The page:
Geary said the mall has been pleased with the performance of the plaza's three restaurants since the theater opened.

"It really has been a mix between people understanding that they're here, as well as the new life that the cinema has breathed into it," she said of the restaurants. "It's really been a huge uptake. [The theater has] taken it from an extremely busy mall to one that's really hard to describe."

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At Champps, sales have increased about 10 percent since the theater opened, Mazzone said.

"The movie theater has definitely done something," she said.

Uno Chicago Grill opened next to Champps in May, and Kevin Hyland, the company's regional director of operations, said its sales have exceeded the company's expectations. It's slated to be one of the company's top five restaurants with its volume of sales, he said.

"I knew it was going to be very successful for us," Hyland said. "But it's doing even better than what we thought, probably 20 percent better than what we thought."

Next door at P.F. Chang's China Bistro, where a wait for a table can be more than an hour on a Friday or Saturday night, the theater has contributed to a "noticeable" sales increase, said Jon Parsonnet, the company's local operating partner.

"We're very happy the movie theater decided to stop by," Parsonnet said. "We wish them continued success."

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The plaza offers an entertainment component that complements the mall, a concept that has been rising in popularity nationwide since 1999, said Patrice Duker, a spokeswoman for the International Council of Shopping Centers.

The plaza is also part of a hybrid concept of mall designs, melding indoor and outdoor options. Outdoor centers have been gaining popularity in the past five years, Duker said.

"Right now, what we're seeing in the mood of the industry is they're taking the roof off, making them more outdoor centers," Duker said. "It's just keeping it refreshed. The malls are looking to reinvent themselves."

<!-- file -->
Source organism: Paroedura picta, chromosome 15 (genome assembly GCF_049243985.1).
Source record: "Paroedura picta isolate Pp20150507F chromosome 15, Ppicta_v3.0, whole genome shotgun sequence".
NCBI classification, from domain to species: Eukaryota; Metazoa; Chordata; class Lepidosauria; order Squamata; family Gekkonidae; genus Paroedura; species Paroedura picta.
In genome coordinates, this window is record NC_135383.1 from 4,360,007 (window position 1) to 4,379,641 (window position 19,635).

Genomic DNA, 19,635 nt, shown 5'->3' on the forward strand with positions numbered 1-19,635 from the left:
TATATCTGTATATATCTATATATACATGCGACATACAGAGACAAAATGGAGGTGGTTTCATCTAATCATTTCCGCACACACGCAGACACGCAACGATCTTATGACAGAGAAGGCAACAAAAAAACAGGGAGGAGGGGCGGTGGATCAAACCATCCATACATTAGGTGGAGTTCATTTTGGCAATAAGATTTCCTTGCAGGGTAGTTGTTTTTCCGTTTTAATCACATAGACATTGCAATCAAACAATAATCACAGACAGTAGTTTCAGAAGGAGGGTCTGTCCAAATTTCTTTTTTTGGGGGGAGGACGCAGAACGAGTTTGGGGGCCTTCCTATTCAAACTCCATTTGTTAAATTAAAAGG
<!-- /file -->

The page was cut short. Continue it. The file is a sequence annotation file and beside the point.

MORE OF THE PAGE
Similar development is happening around the region. In Annapolis, the old Parole Plaza is being demolished, and in its place will be a "lifestyle center" that will incorporate stores, restaurants, offices and homes. Hunt Valley Mall is being redeveloped, with planned shops and restaurants along an open-air main street.

That environment exists at The Avenue at White Marsh, which has businesses, restaurants and a movie theater lining a main street.

The bustle of mall life in Columbia comes as efforts are being made to make the planned community's downtown an active urban core. Preliminary plans are under way to transform Little Patuxent Parkway - which loops around the mall - into a main street-type of atmosphere with on-street parking and pedestrian walkways linking commercial and residential areas.

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New residential development is under way around the mall. The Governor's Grant townhouse project is nearing completion and will add 127 homes. Nearby, a 156-unit "active adult" apartment complex is being constructed.

Near Lake Kittamaqundi, a five-story condominium complex is being built, and a condominium that could be 25 stories with 10,000 square feet of commercial space is proposed.